In all of my years covering politics on the local, state and national level, many stories have earned the "Are you serious?" look.
Former International Monetary Fund chief Dominique Strauss-Kahn is scheduled to appear next in court on August 23, after the latest postponement of a status hearing, his attorneys and prosecutors said Tuesday.
In February of 2009, with Barack Obama barely a month in office, Newsweek declared "We are all socialists now." The most interesting part: its matter-of-fact tone, asserting that as boomers age and spending grows, Americans were turning, well, French. A bit tongue-in-cheek, maybe, but it's worth noting that, as it turns out, we're not all Euro-socialists. Not even close. The rise in federal spending from 21% to nearly 25% of the economy in just two years has contributed to an angry backlash -- leaving Americans more, not less, divided about government's proper role in our lives.
In February of 2009, with Barack Obama barely a month in office, Newsweek declared "We are all socialists now." The most interesting part: its matter-of-fact tone, asserting that as boomers age and spending grows, Americans were turning, well, French. A bit tongue-in-cheek, maybe, but it's worth noting that, as it turns out, we're not all Euro-socialists. Not even close. The rise in federal spending from 21% to nearly 25% of the economy in just two years has contributed to an angry backlash--leaving Americans more, not less, divided about government's proper role in our lives.
Sidney Harman, the sound pioneer and American businessman who brought high-fidelity to the masses and took control of Newsweek magazine, died Tuesday night from leukemia, according to a family statement on The Daily Beast website.
Conan talks about the unrest in Libya, Donald Trump running for president, and George Clooney.
With its $315 million purchase of The Huffington Post this week, a company best known for distributing free CDs has succeeded where mainstream media outlets failed: Spotting the potential of one of the Web's fastest growing media brands.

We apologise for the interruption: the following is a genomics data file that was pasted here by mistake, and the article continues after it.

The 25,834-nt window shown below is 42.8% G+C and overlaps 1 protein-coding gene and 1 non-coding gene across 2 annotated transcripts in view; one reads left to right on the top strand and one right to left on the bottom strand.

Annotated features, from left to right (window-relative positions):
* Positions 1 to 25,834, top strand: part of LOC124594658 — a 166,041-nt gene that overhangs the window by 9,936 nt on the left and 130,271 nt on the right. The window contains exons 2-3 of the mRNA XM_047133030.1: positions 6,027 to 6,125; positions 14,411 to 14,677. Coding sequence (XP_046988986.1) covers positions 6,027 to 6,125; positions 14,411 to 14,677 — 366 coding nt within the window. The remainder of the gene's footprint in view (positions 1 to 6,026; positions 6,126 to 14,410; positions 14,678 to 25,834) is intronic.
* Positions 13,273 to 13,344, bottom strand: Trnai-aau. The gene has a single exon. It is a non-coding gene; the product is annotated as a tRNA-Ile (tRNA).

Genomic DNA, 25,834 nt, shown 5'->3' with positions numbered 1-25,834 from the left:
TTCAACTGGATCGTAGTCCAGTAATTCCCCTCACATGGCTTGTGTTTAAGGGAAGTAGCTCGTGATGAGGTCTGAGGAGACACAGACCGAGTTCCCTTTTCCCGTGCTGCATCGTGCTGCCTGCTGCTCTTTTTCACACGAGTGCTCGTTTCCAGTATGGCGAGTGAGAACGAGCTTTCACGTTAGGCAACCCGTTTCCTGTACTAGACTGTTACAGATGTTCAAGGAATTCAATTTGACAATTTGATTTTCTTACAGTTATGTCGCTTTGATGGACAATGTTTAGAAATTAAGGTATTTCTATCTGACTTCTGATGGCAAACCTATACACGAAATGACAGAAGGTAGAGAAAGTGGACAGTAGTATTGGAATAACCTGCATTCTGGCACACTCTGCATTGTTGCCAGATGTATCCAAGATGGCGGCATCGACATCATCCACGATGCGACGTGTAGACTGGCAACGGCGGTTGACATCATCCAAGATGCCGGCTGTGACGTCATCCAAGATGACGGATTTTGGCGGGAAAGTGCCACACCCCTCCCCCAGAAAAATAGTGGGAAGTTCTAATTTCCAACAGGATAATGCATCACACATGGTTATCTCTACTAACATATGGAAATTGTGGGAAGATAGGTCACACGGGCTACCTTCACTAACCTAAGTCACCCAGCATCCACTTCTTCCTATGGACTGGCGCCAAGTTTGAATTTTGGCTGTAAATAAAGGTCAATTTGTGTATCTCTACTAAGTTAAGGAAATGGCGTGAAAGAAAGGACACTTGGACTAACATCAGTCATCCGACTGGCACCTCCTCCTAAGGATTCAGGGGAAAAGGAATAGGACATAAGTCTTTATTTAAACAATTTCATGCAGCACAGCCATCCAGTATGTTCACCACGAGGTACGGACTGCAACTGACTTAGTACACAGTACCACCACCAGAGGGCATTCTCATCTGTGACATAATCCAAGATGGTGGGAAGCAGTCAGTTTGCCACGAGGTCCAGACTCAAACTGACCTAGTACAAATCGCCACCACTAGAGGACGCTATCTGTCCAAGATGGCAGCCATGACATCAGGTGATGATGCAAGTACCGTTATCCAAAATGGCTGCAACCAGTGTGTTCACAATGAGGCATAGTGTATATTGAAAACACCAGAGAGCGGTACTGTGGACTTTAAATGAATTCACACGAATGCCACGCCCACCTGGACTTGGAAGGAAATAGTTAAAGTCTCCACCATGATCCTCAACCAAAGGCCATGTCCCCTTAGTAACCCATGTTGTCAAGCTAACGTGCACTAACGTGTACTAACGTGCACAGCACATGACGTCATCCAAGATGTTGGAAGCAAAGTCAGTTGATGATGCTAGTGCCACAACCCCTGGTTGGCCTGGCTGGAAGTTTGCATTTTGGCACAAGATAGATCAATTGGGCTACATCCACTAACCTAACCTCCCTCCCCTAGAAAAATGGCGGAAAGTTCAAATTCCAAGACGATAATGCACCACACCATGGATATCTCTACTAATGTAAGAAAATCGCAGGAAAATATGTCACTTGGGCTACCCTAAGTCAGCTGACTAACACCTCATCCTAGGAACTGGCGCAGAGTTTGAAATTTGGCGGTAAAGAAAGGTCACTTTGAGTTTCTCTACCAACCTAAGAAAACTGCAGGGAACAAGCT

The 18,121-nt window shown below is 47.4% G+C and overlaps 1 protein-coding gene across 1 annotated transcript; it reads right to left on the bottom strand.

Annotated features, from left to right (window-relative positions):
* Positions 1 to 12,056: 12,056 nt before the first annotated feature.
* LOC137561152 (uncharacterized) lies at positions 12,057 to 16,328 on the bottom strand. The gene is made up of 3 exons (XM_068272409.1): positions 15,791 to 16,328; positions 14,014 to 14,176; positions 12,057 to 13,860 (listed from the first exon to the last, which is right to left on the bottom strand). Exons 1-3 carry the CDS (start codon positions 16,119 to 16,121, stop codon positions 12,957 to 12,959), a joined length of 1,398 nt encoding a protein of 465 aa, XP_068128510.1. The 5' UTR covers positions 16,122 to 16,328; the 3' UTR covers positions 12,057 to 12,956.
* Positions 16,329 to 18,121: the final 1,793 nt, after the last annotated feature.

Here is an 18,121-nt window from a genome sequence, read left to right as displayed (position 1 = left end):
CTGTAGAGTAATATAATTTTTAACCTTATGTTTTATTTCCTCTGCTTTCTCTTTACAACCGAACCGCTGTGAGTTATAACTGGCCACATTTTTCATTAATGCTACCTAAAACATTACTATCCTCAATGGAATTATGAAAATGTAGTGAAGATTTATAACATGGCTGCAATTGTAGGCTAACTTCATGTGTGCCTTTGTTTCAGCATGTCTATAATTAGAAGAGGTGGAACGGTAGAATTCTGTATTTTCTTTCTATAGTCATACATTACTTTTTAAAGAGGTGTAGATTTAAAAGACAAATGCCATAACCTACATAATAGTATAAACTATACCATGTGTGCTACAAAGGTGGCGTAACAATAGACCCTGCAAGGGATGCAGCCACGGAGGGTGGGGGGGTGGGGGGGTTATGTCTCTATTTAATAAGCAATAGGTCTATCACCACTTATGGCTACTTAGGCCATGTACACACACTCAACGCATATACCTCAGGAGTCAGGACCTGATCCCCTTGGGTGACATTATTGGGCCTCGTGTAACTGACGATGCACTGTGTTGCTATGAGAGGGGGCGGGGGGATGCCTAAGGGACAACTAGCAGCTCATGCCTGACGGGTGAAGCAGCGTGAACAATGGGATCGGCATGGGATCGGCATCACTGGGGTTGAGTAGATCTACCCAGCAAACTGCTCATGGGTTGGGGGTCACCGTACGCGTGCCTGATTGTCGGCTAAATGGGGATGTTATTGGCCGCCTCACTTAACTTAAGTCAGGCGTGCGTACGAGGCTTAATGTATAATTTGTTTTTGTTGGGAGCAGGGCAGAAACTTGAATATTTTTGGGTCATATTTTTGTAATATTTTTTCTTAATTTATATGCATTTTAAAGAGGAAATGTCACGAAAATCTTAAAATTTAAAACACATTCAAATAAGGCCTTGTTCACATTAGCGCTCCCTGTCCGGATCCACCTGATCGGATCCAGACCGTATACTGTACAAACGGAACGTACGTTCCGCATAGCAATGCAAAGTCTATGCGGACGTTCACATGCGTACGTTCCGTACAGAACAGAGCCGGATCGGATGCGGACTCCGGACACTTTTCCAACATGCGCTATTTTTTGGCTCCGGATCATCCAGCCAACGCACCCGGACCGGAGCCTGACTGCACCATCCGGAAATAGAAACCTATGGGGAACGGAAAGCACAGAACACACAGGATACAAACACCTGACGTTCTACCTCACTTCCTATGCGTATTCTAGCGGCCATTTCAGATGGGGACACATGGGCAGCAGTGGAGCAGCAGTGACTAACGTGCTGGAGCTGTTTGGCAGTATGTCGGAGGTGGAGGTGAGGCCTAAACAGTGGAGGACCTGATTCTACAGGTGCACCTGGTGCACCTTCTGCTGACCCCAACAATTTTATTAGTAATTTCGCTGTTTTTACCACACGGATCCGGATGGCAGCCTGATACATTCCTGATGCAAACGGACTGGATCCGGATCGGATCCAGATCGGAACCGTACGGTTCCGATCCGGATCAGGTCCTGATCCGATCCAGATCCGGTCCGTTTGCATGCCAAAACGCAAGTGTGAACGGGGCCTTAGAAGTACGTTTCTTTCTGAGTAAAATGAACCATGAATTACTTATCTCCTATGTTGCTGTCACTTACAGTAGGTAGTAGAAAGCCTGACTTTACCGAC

Print media's flight to the Internet has picked up speed.
Sports Illustrated will announce its choice for Sportsman of the Year on Nov. 29. Here's one of the nominations for that honor by an SI writer.
After the U.S. Department of Education initiated a crackdown on for-profit colleges last spring, the industry began looking into evidence that the DOE wasn't playing fair. It is now suggesting that the DOE was in bed with famed short-seller Steven Eisman and is calling for an inquiry by the Secretary of Education.
John Lardner was painting a prose portrait of a legendary con man when he wrote: "On a small scale, Titanic Thompson is an American legend. I say on a small scale, because an overpowering majority of the public has never heard of him. That is the way Titanic likes it. He is a professional gambler. He has sometimes been called the gambler's gambler."
Editor's note: There are 29 days to go before voters cast ballots in the hotly contested midterm elections. In this special feature, CNN's political contributors share their quick thoughts on what's making news.
CNN's Allan Chernoff interviews Sharif El-Gamal, developer of the Islamic community center planned near ground zero.
Almost everybody has heard about the protests against the mosque and Islamic center planned to be built about two blocks from ground zero in Manhattan. But most people are still unaware that these anti-Muslim political campaigns are spreading throughout our beloved country as a new wave of Islamophobia hits.